Matrix metalloproteinases cleave connective tissue growth factor and reactivate angiogenic activity of vascular endothelial growth factor 165

Gakuji Hashimoto, Isao Inoki, Yutaka Fujii, Takanori Aoki, Eiji Ikeda, Yasunori Okada

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Vascular endothelial growth factor (VEGF), a potent angiogenic mitogen, plays a crucial role in angiogenesis under various pathophysiological conditions. We have recently demonstrated that VEGF 165, one of the VEGF isoforms, binds connective tissue growth factor (CTGF) and that its angiogenic activity is inhibited in the VEGF 165·CTGF complex form (Inoki, I., Shiomi, T., Hashimoto, G., Enomoto, H., Nakamura, H., Makino, K., Ikeda, E., Takata, S., Kobayashi, K. and Okada, Y. (2002) FASEB J. 16, 219-221). In the present study, we further examined the susceptibility of the VEGF 165·CTGF complex to matrix metalloproteinases (MMP-1, -2, -3, -7, -9, and -13), ADAMTS4 (aggrecanase-1), and serine proteinases, and evaluated the recovery of the angiogenic activity of VEGF 165 after the treatment. Among the MMPs, MMP-1, -3, -7, and -13 processed CTGF of the complex into the major NH 2- and COOH-terminal fragments, whereas VEGF 165 was completely resistant to the MMPs. On the other hand, elastase and plasmin cleaved both CTGF and VEGF 165 of the complex, but they were completely resistant to ADAMTS4. By digestion of the immobilized VEGF 165·CTGF complex with MMP-3 or MMP-7, both NH 2- and COOH-terminal fragments of CTGF were dissociated and released from the complex into the liquid phase. The in vitro angiogenic activity of VEGF 165 blocked in the VEGF 165·CTGF complex was reactivated to original levels after CTGF digestion of the complex with MMP-1, -3, and -13. Recovery of angiogenic activity was further confirmed by in vivo angiogenesis assay using a Matrigel injection model in mice. These results demonstrate for the first time that CTGF is a substrate of MMPs and that the angiogenic activity of VEGF 165 suppressed by the complex formation with CTGF is recovered through the selective degradation of CTGF by MMPs. MMPs may play a novel role through CTGF degradation in VEGF-induced angiogenesis during embryonic development, tissue maintenance, and/or pathological processes of various diseases.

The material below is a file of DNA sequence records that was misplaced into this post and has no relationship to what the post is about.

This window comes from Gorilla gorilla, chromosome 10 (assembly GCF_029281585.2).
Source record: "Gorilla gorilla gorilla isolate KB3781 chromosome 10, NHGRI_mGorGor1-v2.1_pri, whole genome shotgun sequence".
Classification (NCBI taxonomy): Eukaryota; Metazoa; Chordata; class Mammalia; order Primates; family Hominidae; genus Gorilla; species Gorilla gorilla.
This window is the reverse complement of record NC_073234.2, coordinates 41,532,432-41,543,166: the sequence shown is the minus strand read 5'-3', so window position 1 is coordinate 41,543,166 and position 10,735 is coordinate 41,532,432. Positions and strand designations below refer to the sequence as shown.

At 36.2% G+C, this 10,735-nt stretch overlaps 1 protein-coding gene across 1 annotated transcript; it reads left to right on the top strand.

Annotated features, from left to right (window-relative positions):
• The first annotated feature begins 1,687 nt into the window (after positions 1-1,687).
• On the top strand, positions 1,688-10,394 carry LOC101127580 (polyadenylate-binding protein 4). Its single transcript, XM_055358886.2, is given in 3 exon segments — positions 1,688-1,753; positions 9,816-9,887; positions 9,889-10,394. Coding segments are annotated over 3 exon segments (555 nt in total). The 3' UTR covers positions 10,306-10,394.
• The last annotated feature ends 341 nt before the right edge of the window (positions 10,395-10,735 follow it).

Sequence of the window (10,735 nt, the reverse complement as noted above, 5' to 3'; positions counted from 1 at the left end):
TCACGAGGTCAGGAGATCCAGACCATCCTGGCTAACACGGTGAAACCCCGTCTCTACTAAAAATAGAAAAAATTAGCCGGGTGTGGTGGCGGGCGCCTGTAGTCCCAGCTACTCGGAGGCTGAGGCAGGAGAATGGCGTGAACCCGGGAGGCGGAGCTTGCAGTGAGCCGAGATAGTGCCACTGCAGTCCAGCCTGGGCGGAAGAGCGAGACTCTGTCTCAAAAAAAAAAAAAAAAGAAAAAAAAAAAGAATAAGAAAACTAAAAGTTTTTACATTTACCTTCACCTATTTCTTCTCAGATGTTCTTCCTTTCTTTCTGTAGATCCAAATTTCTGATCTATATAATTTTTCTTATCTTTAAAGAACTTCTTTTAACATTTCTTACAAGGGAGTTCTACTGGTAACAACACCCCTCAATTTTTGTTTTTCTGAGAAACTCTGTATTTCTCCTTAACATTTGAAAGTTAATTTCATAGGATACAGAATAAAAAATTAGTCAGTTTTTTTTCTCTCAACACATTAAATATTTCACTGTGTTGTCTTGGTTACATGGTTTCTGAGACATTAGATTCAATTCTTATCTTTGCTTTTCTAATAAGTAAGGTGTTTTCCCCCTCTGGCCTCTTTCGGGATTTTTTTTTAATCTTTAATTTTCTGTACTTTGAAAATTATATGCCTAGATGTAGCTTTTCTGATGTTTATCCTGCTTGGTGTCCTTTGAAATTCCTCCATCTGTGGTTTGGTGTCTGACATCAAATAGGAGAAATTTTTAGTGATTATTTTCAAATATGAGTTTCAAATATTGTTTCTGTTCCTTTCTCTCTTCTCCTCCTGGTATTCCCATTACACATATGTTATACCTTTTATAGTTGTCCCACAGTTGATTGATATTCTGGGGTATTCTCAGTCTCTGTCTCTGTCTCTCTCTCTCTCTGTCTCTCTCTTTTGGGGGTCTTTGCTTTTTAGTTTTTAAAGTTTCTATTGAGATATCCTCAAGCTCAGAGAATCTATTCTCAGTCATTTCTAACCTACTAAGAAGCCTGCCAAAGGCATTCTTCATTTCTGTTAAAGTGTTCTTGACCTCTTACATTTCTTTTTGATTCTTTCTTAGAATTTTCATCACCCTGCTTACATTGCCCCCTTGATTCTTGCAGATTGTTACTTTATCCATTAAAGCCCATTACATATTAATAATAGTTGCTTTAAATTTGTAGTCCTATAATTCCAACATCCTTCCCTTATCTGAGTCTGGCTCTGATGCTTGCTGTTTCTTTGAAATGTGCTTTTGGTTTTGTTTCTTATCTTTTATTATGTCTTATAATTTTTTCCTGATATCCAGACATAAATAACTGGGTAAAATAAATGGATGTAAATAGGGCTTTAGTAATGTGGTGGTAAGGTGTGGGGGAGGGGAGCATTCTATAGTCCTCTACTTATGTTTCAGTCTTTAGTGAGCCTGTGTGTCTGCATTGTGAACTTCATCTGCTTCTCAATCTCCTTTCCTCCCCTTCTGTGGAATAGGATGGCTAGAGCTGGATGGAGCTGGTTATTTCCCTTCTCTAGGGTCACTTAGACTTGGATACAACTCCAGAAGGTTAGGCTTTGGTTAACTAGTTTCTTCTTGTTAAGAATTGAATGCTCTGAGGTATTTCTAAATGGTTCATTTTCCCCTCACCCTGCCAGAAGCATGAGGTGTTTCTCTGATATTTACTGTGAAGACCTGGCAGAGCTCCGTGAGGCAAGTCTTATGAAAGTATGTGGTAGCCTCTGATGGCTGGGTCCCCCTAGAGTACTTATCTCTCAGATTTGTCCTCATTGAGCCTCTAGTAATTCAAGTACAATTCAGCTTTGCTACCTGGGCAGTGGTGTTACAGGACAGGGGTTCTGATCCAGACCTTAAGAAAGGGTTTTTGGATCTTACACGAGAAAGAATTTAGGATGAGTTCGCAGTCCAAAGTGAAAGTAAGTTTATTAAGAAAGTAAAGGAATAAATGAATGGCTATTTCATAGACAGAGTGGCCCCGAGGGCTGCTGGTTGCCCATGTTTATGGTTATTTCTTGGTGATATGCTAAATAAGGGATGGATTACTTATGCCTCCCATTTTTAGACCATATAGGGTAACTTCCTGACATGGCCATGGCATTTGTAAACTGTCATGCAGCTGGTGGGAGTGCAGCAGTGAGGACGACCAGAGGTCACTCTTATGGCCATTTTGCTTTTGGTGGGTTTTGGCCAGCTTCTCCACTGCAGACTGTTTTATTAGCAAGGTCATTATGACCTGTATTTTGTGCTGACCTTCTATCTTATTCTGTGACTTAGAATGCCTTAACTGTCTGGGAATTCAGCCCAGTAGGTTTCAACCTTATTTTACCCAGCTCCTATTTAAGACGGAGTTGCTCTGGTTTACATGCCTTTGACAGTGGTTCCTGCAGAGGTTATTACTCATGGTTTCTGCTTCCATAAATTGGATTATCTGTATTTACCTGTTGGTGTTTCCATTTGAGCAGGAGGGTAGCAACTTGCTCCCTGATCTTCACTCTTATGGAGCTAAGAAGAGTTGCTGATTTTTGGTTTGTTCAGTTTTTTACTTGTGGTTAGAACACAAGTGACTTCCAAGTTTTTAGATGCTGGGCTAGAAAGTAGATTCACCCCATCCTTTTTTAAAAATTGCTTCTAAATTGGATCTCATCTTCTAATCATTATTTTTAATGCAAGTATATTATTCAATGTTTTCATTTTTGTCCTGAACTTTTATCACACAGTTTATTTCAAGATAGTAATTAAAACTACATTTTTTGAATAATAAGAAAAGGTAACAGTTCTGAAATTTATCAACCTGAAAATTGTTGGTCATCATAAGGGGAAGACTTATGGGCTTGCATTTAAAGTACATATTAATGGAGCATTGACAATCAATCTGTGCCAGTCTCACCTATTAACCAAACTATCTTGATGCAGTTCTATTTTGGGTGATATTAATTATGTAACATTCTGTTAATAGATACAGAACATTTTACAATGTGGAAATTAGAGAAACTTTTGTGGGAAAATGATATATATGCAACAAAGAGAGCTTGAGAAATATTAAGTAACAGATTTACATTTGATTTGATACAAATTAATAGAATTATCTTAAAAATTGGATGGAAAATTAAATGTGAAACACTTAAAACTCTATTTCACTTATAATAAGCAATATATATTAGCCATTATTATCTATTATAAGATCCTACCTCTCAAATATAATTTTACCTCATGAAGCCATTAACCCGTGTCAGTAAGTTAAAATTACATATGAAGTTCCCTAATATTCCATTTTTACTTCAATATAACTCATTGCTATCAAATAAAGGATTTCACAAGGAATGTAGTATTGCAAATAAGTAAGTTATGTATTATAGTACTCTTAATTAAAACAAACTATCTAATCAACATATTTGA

Original languageEnglish
Pages (from-to)36288-36295
Number of pages8
JournalJournal of Biological Chemistry
Issue number39
Publication statusPublished - 2002 Sep 27


ASJC Scopus subject areas

  • Biochemistry
  • Molecular Biology
  • Cell Biology

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